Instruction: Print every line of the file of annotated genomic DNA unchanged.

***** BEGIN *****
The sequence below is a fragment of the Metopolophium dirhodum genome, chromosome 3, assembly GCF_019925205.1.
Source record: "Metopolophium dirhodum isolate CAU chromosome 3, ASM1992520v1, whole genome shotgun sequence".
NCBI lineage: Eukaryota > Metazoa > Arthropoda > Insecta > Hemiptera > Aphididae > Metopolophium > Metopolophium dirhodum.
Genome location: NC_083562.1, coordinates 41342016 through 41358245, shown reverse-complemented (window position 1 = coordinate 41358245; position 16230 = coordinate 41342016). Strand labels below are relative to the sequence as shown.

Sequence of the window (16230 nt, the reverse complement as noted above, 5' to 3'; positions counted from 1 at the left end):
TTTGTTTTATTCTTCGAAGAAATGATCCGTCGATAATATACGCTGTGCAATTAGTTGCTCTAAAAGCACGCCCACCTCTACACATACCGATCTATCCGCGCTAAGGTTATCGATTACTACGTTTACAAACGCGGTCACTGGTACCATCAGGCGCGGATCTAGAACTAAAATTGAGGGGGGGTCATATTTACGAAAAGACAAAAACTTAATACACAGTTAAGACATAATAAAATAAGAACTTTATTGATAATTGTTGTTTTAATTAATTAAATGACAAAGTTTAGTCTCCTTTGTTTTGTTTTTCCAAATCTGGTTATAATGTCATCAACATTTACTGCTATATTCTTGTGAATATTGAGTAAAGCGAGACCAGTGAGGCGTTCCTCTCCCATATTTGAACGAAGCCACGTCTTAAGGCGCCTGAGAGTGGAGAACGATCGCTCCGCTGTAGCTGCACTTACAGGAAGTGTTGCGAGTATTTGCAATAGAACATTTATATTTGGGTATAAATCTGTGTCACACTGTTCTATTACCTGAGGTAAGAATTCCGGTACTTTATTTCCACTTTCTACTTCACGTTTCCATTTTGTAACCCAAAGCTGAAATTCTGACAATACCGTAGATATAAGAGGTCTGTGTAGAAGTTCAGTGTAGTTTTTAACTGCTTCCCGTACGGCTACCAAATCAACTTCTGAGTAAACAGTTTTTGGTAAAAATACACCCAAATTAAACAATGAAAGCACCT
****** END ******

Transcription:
The sequence below is a fragment of the Metopolophium dirhodum genome, chromosome 3, assembly GCF_019925205.1.
Source record: "Metopolophium dirhodum isolate CAU chromosome 3, ASM1992520v1, whole genome shotgun sequence".
NCBI lineage: Eukaryota > Metazoa > Arthropoda > Insecta > Hemiptera > Aphididae > Metopolophium > Metopolophium dirhodum.
Genome location: NC_083562.1, coordinates 41342016 through 41358245, shown reverse-complemented (window position 1 = coordinate 41358245; position 16230 = coordinate 41342016). Strand labels below are relative to the sequence as shown.

Sequence of the window (16230 nt, the reverse complement as noted above, 5' to 3'; positions counted from 1 at the left end):
TTTGTTTTATTCTTCGAAGAAATGATCCGTCGATAATATACGCTGTGCAATTAGTTGCTCTAAAAGCACGCCCACCTCTACACATACCGATCTATCCGCGCTAAGGTTATCGATTACTACGTTTACAAACGCGGTCACTGGTACCATCAGGCGCGGATCTAGAACTAAAATTGAGGGGGGGTCATATTTACGAAAAGACAAAAACTTAATACACAGTTAAGACATAATAAAATAAGAACTTTATTGATAATTGTTGTTTTAATTAATTAAATGACAAAGTTTAGTCTCCTTTGTTTTGTTTTTCCAAATCTGGTTATAATGTCATCAACATTTACTGCTATATTCTTGTGAATATTGAGTAAAGCGAGACCAGTGAGGCGTTCCTCTCCCATATTTGAACGAAGCCACGTCTTAAGGCGCCTGAGAGTGGAGAACGATCGCTCCGCTGTAGCTGCACTTACAGGAAGTGTTGCGAGTATTTGCAATAGAACATTTATATTTGGGTATAAATCTGTGTCACACTGTTCTATTACCTGAGGTAAGAATTCCGGTACTTTATTTCCACTTTCTACTTCACGTTTCCATTTTGTAACCCAAAGCTGAAATTCTGACAATACCGTAGATATAAGAGGTCTGTGTAGAAGTTCAGTGTAGTTTTTAACTGCTTCCCGTACGGCTACCAAATCAACTTCTGAGTAAACAGTTTTTGGTAAAAATACACCCAAATTAAACAATGAAAGCACCT